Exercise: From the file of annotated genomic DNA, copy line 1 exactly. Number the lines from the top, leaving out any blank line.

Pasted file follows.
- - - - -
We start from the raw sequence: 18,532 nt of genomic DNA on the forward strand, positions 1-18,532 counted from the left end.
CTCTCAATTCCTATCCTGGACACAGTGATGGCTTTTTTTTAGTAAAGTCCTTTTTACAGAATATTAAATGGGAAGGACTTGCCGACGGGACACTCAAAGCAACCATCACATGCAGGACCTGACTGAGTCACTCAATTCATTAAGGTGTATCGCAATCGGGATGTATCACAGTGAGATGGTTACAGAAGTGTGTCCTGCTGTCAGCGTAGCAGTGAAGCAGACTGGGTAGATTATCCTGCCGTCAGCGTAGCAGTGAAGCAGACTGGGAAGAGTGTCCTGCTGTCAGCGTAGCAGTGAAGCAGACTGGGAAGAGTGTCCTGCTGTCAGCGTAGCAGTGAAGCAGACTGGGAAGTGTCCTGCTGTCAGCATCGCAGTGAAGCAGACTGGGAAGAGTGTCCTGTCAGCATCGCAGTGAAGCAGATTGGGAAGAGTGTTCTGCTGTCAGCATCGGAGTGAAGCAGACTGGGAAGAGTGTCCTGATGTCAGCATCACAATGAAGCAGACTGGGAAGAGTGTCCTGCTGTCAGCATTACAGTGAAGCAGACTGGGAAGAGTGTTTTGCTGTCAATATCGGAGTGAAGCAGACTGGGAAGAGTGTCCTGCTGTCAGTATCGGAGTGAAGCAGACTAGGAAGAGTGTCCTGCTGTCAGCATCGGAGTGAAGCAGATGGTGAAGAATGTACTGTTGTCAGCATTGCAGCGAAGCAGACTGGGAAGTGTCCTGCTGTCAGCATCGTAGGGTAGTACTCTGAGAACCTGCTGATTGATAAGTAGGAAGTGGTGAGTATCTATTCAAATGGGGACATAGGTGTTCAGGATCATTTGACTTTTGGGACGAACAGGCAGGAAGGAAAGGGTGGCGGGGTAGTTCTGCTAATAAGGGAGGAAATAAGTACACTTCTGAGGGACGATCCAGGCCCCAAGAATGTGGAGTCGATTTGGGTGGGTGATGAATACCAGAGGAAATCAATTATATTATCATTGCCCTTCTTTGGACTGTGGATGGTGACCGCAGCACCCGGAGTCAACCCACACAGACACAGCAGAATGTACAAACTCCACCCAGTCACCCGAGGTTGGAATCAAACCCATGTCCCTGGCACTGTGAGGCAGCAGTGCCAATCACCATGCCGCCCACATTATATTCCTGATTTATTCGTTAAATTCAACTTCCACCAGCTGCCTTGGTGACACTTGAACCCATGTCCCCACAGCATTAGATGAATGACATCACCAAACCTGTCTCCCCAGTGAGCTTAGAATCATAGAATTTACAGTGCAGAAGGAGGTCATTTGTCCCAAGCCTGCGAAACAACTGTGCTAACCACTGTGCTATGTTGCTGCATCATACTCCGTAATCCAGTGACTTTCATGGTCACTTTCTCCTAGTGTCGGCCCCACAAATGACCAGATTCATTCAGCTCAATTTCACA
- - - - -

We start from the raw sequence: 18,532 nt of genomic DNA on the forward strand, positions 1-18,532 counted from the left end.